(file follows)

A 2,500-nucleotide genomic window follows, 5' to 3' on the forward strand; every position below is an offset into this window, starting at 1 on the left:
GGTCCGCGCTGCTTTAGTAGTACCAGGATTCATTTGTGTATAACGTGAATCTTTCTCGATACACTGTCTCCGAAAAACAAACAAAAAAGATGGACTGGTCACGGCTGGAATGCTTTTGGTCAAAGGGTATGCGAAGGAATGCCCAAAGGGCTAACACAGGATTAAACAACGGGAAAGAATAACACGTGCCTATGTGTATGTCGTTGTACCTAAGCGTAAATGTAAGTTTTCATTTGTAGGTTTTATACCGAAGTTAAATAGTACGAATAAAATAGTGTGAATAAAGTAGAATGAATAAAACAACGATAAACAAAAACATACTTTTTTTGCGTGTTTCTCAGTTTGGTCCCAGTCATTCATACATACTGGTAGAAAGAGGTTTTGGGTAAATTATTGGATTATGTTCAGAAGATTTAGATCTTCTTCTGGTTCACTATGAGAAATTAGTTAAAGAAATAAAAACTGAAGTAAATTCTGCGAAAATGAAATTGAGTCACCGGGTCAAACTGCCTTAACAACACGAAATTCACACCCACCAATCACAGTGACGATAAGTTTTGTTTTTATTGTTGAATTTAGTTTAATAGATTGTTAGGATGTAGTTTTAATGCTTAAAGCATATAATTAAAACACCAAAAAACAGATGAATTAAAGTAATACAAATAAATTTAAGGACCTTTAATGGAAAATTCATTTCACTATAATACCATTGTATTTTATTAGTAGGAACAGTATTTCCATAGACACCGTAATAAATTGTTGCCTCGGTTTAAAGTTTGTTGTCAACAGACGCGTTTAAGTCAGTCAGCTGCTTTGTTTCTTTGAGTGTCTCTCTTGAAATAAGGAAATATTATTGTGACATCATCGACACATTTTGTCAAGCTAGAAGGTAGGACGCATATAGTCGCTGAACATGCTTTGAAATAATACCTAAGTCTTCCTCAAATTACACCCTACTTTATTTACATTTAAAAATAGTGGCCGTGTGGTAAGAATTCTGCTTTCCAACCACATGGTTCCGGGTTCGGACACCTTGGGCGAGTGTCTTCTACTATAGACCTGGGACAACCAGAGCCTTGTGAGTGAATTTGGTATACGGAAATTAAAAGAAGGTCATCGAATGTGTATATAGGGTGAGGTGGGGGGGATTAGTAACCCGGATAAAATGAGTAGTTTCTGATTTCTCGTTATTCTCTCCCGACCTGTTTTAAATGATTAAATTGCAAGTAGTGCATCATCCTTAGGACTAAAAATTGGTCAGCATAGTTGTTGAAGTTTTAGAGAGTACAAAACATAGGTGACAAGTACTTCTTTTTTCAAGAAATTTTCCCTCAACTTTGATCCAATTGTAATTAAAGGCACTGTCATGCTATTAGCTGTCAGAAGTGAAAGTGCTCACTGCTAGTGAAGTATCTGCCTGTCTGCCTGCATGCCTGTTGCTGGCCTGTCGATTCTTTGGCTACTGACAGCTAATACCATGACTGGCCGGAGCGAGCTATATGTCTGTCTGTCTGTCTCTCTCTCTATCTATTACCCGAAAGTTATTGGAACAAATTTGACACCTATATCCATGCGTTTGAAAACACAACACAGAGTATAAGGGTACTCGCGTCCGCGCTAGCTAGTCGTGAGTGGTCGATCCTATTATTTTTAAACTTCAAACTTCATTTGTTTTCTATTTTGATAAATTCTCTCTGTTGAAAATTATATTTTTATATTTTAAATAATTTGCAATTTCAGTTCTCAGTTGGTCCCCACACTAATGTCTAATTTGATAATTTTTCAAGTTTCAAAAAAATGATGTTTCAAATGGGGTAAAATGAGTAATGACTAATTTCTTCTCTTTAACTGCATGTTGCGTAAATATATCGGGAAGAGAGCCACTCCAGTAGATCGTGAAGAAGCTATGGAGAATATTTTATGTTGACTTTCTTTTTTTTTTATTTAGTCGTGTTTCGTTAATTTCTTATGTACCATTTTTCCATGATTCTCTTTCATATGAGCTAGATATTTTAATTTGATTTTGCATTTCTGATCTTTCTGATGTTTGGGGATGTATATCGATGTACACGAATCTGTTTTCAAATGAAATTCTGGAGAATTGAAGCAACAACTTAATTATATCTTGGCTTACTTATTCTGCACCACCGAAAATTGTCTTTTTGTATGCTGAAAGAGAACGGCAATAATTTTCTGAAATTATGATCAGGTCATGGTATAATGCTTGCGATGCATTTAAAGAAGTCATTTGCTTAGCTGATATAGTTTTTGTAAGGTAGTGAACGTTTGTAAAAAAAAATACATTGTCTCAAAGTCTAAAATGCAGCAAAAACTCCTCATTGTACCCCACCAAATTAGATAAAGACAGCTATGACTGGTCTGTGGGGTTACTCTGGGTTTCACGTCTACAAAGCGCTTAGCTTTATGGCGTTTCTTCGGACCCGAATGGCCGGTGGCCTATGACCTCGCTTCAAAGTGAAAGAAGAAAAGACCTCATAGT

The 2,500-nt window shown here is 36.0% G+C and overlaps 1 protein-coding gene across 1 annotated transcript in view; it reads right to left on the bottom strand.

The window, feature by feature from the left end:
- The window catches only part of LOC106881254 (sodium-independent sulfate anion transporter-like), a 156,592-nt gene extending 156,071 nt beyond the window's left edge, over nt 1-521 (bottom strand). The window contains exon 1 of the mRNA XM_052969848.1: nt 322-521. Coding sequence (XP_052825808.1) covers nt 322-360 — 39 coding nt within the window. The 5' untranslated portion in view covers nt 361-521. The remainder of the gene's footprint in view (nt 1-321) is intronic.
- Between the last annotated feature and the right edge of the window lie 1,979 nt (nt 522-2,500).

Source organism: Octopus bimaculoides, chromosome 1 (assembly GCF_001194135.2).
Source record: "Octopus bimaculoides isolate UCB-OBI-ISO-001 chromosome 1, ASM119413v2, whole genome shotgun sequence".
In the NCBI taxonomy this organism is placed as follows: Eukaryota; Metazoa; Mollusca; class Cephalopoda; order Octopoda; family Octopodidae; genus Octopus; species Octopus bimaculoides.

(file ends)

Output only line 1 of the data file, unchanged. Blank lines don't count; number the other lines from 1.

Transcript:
A 2,500-nucleotide genomic window follows, 5' to 3' on the forward strand; every position below is an offset into this window, starting at 1 on the left: